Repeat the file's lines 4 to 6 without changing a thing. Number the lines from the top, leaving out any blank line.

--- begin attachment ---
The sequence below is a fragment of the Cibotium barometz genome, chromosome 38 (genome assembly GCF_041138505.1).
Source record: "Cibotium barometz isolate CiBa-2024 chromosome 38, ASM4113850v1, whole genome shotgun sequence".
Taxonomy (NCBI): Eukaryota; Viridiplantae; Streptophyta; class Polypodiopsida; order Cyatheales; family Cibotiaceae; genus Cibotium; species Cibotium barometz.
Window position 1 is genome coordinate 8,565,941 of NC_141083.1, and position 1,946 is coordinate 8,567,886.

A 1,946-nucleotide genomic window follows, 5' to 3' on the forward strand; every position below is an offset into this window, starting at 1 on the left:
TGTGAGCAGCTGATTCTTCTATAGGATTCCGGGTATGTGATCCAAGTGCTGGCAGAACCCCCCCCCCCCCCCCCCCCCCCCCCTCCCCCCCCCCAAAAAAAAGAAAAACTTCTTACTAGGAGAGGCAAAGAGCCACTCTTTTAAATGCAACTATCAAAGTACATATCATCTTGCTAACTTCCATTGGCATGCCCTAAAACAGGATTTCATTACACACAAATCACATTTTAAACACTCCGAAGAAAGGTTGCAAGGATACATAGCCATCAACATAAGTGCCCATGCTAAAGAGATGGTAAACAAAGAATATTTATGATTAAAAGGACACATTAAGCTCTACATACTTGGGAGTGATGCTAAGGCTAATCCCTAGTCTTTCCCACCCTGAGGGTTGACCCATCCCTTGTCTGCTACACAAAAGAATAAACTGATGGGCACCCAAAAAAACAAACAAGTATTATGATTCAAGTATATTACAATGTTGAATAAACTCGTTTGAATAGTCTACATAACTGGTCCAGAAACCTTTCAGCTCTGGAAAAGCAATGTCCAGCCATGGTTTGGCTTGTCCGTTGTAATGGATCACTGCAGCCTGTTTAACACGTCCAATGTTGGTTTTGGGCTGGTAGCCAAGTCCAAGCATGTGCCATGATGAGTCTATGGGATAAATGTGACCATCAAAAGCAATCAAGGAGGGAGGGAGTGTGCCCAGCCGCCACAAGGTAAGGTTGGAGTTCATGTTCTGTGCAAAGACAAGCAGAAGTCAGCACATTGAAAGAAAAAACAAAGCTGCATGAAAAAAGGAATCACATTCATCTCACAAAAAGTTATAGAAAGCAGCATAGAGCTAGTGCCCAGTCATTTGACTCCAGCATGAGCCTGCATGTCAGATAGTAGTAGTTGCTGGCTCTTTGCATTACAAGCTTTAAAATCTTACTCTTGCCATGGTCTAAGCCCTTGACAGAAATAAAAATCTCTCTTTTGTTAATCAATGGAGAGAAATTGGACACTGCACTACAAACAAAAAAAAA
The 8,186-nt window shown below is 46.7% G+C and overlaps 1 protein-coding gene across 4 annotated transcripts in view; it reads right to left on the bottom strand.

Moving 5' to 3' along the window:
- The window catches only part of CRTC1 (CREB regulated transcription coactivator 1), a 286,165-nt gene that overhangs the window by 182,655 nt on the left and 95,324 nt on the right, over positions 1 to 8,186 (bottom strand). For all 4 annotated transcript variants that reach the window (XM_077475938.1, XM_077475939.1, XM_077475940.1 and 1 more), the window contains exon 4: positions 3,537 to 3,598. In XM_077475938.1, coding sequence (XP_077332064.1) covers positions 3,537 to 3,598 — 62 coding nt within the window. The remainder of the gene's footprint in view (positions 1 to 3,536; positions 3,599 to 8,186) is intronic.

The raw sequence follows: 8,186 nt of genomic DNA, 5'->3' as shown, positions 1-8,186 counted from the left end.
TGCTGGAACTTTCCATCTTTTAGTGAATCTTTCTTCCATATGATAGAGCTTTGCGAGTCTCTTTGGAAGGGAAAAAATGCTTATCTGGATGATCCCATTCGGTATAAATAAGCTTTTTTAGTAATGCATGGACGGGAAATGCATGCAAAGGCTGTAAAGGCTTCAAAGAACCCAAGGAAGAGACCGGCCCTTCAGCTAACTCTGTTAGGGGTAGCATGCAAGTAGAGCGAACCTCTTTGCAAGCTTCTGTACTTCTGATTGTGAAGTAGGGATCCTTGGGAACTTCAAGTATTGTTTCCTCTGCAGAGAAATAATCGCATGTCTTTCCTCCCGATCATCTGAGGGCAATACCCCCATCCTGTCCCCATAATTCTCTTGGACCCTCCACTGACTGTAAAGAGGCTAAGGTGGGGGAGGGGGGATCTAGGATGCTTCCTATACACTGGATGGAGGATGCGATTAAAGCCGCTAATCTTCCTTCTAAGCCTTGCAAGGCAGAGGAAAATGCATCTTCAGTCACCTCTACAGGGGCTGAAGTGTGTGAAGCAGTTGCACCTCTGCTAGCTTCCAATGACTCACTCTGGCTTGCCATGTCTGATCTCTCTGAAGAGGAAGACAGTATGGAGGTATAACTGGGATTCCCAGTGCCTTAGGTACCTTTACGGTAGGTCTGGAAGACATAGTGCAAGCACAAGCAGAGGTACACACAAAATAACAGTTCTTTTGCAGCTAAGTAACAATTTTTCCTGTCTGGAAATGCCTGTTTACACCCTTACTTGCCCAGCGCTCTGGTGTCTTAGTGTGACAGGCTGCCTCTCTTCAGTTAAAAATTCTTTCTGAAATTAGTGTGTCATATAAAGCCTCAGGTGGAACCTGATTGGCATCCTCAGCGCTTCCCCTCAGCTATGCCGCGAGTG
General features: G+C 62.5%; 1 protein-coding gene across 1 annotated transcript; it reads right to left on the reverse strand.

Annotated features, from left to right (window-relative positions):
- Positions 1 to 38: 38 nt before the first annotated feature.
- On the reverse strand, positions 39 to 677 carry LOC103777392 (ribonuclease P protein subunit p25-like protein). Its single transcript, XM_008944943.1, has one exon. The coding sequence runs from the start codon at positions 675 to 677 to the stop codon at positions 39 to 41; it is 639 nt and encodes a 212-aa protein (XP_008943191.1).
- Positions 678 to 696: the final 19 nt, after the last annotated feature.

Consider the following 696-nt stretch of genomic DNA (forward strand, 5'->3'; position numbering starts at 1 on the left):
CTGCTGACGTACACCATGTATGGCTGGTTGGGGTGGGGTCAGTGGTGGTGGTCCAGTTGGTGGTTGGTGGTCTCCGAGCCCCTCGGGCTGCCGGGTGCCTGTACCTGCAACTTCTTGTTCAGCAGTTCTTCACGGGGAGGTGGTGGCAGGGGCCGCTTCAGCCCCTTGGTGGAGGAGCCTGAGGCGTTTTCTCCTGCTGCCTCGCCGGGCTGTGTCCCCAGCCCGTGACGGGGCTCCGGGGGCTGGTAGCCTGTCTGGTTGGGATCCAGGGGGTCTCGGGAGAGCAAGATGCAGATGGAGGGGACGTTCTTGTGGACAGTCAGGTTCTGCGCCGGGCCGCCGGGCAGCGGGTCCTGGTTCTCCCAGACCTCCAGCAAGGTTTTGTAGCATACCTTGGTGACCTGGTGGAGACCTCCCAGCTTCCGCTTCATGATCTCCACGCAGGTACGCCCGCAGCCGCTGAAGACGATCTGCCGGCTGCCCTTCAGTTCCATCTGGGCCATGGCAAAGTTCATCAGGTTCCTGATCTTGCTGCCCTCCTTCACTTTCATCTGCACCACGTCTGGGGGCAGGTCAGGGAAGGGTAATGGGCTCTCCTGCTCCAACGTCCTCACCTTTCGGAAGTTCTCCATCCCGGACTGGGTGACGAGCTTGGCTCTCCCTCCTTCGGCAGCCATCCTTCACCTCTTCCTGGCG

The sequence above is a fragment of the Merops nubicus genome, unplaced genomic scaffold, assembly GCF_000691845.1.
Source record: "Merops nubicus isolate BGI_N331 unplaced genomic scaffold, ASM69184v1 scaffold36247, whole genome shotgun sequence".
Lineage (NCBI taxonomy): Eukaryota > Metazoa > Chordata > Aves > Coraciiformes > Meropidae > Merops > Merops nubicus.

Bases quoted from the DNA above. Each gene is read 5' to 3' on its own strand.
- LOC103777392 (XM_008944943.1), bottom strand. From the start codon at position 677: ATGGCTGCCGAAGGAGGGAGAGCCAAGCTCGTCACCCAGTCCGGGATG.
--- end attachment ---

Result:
Window position 1 is genome coordinate 8,565,941 of NC_141083.1, and position 1,946 is coordinate 8,567,886.

A 1,946-nucleotide genomic window follows, 5' to 3' on the forward strand; every position below is an offset into this window, starting at 1 on the left:
TGTGAGCAGCTGATTCTTCTATAGGATTCCGGGTATGTGATCCAAGTGCTGGCAGAACCCCCCCCCCCCCCCCCCCCCCCCCCTCCCCCCCCCCAAAAAAAAGAAAAACTTCTTACTAGGAGAGGCAAAGAGCCACTCTTTTAAATGCAACTATCAAAGTACATATCATCTTGCTAACTTCCATTGGCATGCCCTAAAACAGGATTTCATTACACACAAATCACATTTTAAACACTCCGAAGAAAGGTTGCAAGGATACATAGCCATCAACATAAGTGCCCATGCTAAAGAGATGGTAAACAAAGAATATTTATGATTAAAAGGACACATTAAGCTCTACATACTTGGGAGTGATGCTAAGGCTAATCCCTAGTCTTTCCCACCCTGAGGGTTGACCCATCCCTTGTCTGCTACACAAAAGAATAAACTGATGGGCACCCAAAAAAACAAACAAGTATTATGATTCAAGTATATTACAATGTTGAATAAACTCGTTTGAATAGTCTACATAACTGGTCCAGAAACCTTTCAGCTCTGGAAAAGCAATGTCCAGCCATGGTTTGGCTTGTCCGTTGTAATGGATCACTGCAGCCTGTTTAACACGTCCAATGTTGGTTTTGGGCTGGTAGCCAAGTCCAAGCATGTGCCATGATGAGTCTATGGGATAAATGTGACCATCAAAAGCAATCAAGGAGGGAGGGAGTGTGCCCAGCCGCCACAAGGTAAGGTTGGAGTTCATGTTCTGTGCAAAGACAAGCAGAAGTCAGCACATTGAAAGAAAAAACAAAGCTGCATGAAAAAAGGAATCACATTCATCTCACAAAAAGTTATAGAAAGCAGCATAGAGCTAGTGCCCAGTCATTTGACTCCAGCATGAGCCTGCATGTCAGATAGTAGTAGTTGCTGGCTCTTTGCATTACAAGCTTTAAAATCTTACTCTTGCCATGGTCTAAGCCCTTGACAGAAATAAAAATCTCTCTTTTGTTAATCAATGGAGAGAAATTGGACACTGCACTACAAACAAAAAAAAA